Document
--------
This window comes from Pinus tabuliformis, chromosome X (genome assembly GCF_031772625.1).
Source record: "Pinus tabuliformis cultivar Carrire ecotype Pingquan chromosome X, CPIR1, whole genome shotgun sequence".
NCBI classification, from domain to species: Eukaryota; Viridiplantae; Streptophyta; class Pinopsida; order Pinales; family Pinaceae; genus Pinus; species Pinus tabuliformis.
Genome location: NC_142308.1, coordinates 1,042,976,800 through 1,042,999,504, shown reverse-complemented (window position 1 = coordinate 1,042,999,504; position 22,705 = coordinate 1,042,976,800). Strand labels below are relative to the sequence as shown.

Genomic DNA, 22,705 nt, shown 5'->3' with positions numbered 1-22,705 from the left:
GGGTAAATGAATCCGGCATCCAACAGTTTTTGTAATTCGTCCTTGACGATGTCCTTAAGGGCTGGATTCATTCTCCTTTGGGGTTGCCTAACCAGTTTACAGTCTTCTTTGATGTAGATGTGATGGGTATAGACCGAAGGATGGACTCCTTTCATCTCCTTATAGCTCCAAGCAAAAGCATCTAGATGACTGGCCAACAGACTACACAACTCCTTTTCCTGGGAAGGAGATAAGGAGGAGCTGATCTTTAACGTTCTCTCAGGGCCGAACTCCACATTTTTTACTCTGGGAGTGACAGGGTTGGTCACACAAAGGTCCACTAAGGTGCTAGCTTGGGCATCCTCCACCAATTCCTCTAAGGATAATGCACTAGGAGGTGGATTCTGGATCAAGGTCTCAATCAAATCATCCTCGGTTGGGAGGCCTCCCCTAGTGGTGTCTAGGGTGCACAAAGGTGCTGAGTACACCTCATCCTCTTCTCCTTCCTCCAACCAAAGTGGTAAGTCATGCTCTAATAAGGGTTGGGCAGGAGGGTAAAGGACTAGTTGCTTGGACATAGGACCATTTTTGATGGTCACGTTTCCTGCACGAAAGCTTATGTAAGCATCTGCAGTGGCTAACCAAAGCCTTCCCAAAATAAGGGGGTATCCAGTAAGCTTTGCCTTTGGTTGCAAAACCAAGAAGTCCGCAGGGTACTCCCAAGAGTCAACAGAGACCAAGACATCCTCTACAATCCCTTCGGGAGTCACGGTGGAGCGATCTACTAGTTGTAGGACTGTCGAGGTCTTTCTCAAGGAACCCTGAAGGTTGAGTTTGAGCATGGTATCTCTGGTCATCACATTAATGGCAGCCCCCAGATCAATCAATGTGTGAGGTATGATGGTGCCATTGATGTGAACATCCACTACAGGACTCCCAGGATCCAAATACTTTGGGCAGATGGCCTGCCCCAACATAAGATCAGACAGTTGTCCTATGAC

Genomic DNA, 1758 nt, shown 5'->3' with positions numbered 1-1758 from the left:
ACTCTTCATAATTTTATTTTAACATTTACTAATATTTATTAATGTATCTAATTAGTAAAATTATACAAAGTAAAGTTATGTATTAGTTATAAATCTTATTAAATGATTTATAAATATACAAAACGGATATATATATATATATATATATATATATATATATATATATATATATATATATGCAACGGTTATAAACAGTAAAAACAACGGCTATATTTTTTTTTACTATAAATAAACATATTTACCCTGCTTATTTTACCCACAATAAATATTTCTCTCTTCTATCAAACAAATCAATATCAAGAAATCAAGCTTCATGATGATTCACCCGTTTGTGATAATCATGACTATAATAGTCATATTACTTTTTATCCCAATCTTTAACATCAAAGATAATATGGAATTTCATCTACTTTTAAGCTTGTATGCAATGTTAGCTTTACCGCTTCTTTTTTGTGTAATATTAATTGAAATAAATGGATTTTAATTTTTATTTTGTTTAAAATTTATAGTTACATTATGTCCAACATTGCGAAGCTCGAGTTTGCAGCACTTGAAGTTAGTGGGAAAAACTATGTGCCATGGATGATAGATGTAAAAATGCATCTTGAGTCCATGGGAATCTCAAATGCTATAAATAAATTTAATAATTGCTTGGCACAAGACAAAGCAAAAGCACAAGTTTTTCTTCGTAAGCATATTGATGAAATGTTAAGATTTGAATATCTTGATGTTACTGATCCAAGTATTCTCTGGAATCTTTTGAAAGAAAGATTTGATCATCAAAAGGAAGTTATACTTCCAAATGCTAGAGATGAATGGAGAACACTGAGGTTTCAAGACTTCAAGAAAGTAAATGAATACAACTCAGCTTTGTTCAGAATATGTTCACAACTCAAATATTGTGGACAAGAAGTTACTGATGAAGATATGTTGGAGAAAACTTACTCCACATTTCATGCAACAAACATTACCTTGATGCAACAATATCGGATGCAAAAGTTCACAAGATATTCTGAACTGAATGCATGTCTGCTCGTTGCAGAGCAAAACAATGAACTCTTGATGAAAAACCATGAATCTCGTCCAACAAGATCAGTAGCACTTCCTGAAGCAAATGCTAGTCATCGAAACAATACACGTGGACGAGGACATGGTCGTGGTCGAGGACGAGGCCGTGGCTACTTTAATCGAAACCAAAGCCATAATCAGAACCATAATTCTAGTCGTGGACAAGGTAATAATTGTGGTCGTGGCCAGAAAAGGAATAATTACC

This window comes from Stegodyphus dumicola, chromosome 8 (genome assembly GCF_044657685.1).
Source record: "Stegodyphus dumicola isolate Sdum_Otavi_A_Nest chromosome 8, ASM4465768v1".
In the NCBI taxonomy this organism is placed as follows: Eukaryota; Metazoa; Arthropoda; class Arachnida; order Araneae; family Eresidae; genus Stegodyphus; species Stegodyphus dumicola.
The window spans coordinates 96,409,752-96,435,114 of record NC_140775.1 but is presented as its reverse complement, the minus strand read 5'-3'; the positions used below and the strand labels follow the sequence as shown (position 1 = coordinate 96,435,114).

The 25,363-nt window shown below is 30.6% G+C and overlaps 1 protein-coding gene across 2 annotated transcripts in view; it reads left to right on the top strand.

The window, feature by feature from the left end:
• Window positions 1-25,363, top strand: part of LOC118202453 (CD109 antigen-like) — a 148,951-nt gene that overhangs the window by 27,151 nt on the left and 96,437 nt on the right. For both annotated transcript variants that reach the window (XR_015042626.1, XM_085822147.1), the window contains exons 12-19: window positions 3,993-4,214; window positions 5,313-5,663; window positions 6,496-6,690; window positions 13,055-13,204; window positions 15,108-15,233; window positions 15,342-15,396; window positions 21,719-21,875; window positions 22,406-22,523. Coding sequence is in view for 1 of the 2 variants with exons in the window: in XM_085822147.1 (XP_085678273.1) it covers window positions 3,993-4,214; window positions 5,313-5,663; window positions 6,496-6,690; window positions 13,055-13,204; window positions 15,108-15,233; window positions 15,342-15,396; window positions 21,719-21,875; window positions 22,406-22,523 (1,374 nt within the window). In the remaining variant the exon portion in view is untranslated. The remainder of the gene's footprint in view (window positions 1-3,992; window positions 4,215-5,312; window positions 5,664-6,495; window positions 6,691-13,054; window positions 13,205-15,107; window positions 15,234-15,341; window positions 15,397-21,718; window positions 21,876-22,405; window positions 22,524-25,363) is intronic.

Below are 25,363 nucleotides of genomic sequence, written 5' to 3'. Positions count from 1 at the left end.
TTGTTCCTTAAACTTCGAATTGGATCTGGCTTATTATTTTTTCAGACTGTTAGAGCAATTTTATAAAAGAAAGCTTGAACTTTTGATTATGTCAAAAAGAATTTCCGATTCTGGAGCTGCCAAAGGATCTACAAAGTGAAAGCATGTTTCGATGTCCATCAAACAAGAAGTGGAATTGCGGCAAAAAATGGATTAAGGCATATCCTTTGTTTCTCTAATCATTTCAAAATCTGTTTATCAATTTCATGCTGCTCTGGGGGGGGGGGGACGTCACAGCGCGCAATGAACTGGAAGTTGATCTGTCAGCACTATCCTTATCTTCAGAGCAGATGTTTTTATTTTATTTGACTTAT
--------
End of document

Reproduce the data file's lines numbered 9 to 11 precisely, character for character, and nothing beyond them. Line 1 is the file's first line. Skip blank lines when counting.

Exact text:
This window comes from Stegodyphus dumicola, chromosome 8 (genome assembly GCF_044657685.1).
Source record: "Stegodyphus dumicola isolate Sdum_Otavi_A_Nest chromosome 8, ASM4465768v1".
In the NCBI taxonomy this organism is placed as follows: Eukaryota; Metazoa; Arthropoda; class Arachnida; order Araneae; family Eresidae; genus Stegodyphus; species Stegodyphus dumicola.